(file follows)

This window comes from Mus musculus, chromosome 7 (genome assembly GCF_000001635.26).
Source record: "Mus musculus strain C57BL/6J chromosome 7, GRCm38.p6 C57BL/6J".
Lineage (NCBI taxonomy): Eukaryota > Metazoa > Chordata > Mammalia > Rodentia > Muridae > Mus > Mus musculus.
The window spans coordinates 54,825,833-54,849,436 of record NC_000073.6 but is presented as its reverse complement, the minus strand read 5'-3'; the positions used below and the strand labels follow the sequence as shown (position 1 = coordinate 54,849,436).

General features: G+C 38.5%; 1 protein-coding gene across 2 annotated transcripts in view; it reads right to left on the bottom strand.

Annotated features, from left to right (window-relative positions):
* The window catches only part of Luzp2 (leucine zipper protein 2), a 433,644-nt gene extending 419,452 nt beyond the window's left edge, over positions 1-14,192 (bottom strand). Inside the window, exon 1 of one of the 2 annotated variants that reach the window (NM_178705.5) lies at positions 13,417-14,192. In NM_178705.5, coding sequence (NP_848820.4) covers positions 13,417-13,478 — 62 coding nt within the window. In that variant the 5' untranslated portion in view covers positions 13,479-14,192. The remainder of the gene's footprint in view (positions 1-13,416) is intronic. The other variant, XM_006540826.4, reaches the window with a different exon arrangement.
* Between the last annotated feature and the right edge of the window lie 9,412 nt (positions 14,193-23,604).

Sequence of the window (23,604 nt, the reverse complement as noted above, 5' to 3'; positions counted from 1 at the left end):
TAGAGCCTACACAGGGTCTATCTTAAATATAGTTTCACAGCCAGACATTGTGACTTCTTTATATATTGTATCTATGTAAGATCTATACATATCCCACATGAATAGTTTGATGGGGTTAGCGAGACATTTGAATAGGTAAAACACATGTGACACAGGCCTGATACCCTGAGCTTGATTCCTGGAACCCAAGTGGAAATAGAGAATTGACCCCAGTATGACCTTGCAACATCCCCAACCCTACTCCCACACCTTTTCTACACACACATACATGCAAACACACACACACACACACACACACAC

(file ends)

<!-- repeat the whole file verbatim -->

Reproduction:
This window comes from Mus musculus, chromosome 7 (genome assembly GCF_000001635.26).
Source record: "Mus musculus strain C57BL/6J chromosome 7, GRCm38.p6 C57BL/6J".
Lineage (NCBI taxonomy): Eukaryota > Metazoa > Chordata > Mammalia > Rodentia > Muridae > Mus > Mus musculus.
The window spans coordinates 54,825,833-54,849,436 of record NC_000073.6 but is presented as its reverse complement, the minus strand read 5'-3'; the positions used below and the strand labels follow the sequence as shown (position 1 = coordinate 54,849,436).

General features: G+C 38.5%; 1 protein-coding gene across 2 annotated transcripts in view; it reads right to left on the bottom strand.

Annotated features, from left to right (window-relative positions):
* The window catches only part of Luzp2 (leucine zipper protein 2), a 433,644-nt gene extending 419,452 nt beyond the window's left edge, over positions 1-14,192 (bottom strand). Inside the window, exon 1 of one of the 2 annotated variants that reach the window (NM_178705.5) lies at positions 13,417-14,192. In NM_178705.5, coding sequence (NP_848820.4) covers positions 13,417-13,478 — 62 coding nt within the window. In that variant the 5' untranslated portion in view covers positions 13,479-14,192. The remainder of the gene's footprint in view (positions 1-13,416) is intronic. The other variant, XM_006540826.4, reaches the window with a different exon arrangement.
* Between the last annotated feature and the right edge of the window lie 9,412 nt (positions 14,193-23,604).

Sequence of the window (23,604 nt, the reverse complement as noted above, 5' to 3'; positions counted from 1 at the left end):
TAGAGCCTACACAGGGTCTATCTTAAATATAGTTTCACAGCCAGACATTGTGACTTCTTTATATATTGTATCTATGTAAGATCTATACATATCCCACATGAATAGTTTGATGGGGTTAGCGAGACATTTGAATAGGTAAAACACATGTGACACAGGCCTGATACCCTGAGCTTGATTCCTGGAACCCAAGTGGAAATAGAGAATTGACCCCAGTATGACCTTGCAACATCCCCAACCCTACTCCCACACCTTTTCTACACACACATACATGCAAACACACACACACACACACACACACAC